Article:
The Curmudgeon

YOU'LL COME FOR THE CURSES. YOU'LL STAY FOR THE MUDGEONRY.

Monday, September 30, 2013

Some of Your Blood

Dracula's Metafictional Mirror

This piece is partly concerned with the twist ending of Theodore Sturgeon's Some of Your Blood. If you don't want to know how it ends, don't read this.

Most readers of Theodore Sturgeon's masterpiece will have noticed that Some of Your Blood shares its epistolary format with Bram Stoker's Dracula; but the relationship between the two books goes considerably further than that. In various aspects of its plot and characterisation, the later novel both resembles and reverses its predecessor; and the prologue and epilogue of Some of Your Blood provide a remarkable and disturbing frame for the vampire's mirror image.

Both novels are contemporary in setting, and both (with a significant exception to be considered later) emphasise their up-to-date realism: Dracula with modern technology like Dr Seward's phonograph, Some of Your Blood with its focus on modern psychiatric techniques such as the Rorschach test, and both with their documentary narratives telling the story purportedly via primary sources.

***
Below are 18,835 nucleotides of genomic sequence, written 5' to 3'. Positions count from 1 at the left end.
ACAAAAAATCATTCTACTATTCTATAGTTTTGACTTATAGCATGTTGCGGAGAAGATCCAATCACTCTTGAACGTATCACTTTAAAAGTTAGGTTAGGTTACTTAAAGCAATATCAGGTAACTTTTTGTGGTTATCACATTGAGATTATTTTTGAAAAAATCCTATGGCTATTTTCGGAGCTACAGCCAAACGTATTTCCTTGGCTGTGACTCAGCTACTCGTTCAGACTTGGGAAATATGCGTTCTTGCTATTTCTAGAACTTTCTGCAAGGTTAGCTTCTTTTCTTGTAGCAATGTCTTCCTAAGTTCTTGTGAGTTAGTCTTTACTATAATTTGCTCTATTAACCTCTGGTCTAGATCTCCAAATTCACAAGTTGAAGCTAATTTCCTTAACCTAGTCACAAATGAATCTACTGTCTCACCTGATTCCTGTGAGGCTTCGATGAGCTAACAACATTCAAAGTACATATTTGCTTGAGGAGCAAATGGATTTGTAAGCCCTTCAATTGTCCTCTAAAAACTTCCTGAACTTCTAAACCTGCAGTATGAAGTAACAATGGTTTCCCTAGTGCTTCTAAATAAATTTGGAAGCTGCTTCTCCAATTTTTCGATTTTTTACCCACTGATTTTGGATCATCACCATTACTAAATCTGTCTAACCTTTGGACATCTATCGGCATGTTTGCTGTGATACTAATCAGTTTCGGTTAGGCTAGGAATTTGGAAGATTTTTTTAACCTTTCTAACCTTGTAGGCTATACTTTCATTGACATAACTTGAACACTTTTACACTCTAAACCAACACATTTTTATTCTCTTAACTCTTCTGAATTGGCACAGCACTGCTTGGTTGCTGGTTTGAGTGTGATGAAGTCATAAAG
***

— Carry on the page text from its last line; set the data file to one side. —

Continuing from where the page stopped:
George Smith's real first name is Béla, which presumably means his forebears were Hungarian. Although Smith writes only that his parents came from "the old country", Transylvania has a large Hungarian minority which includes Székely, the ethnic group to which Stoker's count was proud to belong. During Jonathan Harker's visit to his castle, Dracula uses their conversations to improve his English pronunciation so that he can blend in better with the natives when he emigrates; Smith, the son of immigrants, is initially bullied by other children because of his "honky talk", but quickly learns to speak American English like everyone else.